Second World War: Battle of the Bulge

Soldier describes a patrol during the Battle of the Bulge in the Second World War.


| Good Old Days



As I write the date December 17, 1993, I think back to this date in 1944, during the Second World War. I was a member of the Recon Company of the 818 Tank Destroyer Battalion, which was attached to the 5th Infantry Division in Patton's Third Army. We had moved across the Saar River into Saarlaughten, Germany. We were in a large building that had been for German officers. 

While observing artillery fire we heard the Germans fire four rounds, but we could tell there was only one gun firing four times. We reported to headquarters that something was not right; the German's artillery battery of four guns was firing one gun four times. Later we learned that three of the guns were taken to start the Battle of the Bulge.

On December 19th we were told that we had to re-cross the Saar River and go to a point to get further instructions. The trick was to get across the river bridge safely in the daytime. When we left from behind the building, we would be in the open, but we never lost a vehicle or a man in the move. When we got to the parking area, we were given a map, a full tank of gas and an extra Jerry can of gas. On the map was a marked area in Luxembourg City.

Everyone was on their own to get there as fast as they could. No convoy, just go.

On the 23rd of December, we were driving where there were few houses. I could see a couple of little girls playing in a backyard, so I got out of the jeep and went to the house. When the man came out to see what I wanted, I told him I would like to give some Christmas candy to the little girls. He told me in broken English that there were 13 more kids in the house. I went to the jeep and got all four pounds of hard-rock Christmas candy that I had ended up with and gave it to him for the kids. He told me to wait, and he brought out a large bottle of whiskey and gave it to me. He said he made whiskey to get money for the upkeep of the home and the 15 orphans he and his wife were taking care of.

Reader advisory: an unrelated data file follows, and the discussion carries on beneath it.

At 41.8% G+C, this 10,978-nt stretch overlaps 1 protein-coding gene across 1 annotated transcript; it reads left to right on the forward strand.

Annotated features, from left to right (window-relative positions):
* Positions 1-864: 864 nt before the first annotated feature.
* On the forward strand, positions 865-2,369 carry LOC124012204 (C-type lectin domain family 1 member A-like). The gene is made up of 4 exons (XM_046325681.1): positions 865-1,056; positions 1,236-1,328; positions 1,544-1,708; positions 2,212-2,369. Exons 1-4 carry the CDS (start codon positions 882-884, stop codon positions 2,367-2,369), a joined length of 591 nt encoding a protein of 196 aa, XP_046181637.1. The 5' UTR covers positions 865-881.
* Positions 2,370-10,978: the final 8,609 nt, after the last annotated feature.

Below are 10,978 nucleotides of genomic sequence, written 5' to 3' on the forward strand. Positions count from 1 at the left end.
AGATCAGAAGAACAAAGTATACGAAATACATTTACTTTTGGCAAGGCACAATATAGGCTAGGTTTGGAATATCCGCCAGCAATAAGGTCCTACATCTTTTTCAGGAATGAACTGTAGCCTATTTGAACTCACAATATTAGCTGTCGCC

The morning of December 24th, I woke up when I heard some-one climbing up the ladder to the hay mow where I was sleeping. I had my gun ready. The head that was looking around from the ladder belonged to a boy about 12 years old. He could speak very little English. He held out a homemade ring for me, which I still have. The boy's folks were inviting our platoon to have supper with them in the big house. Our platoon commander accepted the supper invitation. When we went to the house for the Christmas Eve dinner, I took the bottle of whiskey. It was divided equally among everyone. I think that was the best whiskey I had ever tasted. Along with the roasted goose, dressing, potatoes, and all the trimmings, what a meal!





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